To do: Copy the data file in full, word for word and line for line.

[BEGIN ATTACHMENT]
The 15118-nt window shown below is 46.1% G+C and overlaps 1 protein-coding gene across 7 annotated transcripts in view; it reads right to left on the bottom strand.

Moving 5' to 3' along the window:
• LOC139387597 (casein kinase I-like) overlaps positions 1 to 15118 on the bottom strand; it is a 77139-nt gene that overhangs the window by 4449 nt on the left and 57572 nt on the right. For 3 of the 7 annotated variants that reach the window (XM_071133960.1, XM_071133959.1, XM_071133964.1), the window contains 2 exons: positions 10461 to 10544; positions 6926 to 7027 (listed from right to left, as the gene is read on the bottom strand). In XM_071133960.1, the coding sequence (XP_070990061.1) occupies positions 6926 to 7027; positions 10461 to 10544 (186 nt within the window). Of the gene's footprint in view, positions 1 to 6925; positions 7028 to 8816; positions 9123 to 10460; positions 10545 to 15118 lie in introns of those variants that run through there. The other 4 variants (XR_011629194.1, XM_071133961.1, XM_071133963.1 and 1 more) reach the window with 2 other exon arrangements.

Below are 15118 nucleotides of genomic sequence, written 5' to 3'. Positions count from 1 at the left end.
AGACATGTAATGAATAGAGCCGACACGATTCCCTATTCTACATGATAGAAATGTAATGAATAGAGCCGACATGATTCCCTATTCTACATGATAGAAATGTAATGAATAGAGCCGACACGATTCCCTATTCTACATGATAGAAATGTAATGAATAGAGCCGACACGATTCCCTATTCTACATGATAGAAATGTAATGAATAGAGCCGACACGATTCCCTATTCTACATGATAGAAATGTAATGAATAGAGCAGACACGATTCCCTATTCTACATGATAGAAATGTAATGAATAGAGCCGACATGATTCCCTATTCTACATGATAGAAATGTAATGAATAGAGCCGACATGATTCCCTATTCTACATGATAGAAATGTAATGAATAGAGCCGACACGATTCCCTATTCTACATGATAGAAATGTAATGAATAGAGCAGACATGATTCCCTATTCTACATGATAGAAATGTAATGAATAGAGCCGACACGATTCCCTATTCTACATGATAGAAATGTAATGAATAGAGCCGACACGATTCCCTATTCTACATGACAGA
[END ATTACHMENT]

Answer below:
The 15118-nt window shown below is 46.1% G+C and overlaps 1 protein-coding gene across 7 annotated transcripts in view; it reads right to left on the bottom strand.

Moving 5' to 3' along the window:
• LOC139387597 (casein kinase I-like) overlaps positions 1 to 15118 on the bottom strand; it is a 77139-nt gene that overhangs the window by 4449 nt on the left and 57572 nt on the right. For 3 of the 7 annotated variants that reach the window (XM_071133960.1, XM_071133959.1, XM_071133964.1), the window contains 2 exons: positions 10461 to 10544; positions 6926 to 7027 (listed from right to left, as the gene is read on the bottom strand). In XM_071133960.1, the coding sequence (XP_070990061.1) occupies positions 6926 to 7027; positions 10461 to 10544 (186 nt within the window). Of the gene's footprint in view, positions 1 to 6925; positions 7028 to 8816; positions 9123 to 10460; positions 10545 to 15118 lie in introns of those variants that run through there. The other 4 variants (XR_011629194.1, XM_071133961.1, XM_071133963.1 and 1 more) reach the window with 2 other exon arrangements.

Below are 15118 nucleotides of genomic sequence, written 5' to 3'. Positions count from 1 at the left end.
AGACATGTAATGAATAGAGCCGACACGATTCCCTATTCTACATGATAGAAATGTAATGAATAGAGCCGACATGATTCCCTATTCTACATGATAGAAATGTAATGAATAGAGCCGACACGATTCCCTATTCTACATGATAGAAATGTAATGAATAGAGCCGACACGATTCCCTATTCTACATGATAGAAATGTAATGAATAGAGCCGACACGATTCCCTATTCTACATGATAGAAATGTAATGAATAGAGCAGACACGATTCCCTATTCTACATGATAGAAATGTAATGAATAGAGCCGACATGATTCCCTATTCTACATGATAGAAATGTAATGAATAGAGCCGACATGATTCCCTATTCTACATGATAGAAATGTAATGAATAGAGCCGACACGATTCCCTATTCTACATGATAGAAATGTAATGAATAGAGCAGACATGATTCCCTATTCTACATGATAGAAATGTAATGAATAGAGCCGACACGATTCCCTATTCTACATGATAGAAATGTAATGAATAGAGCCGACACGATTCCCTATTCTACATGACAGA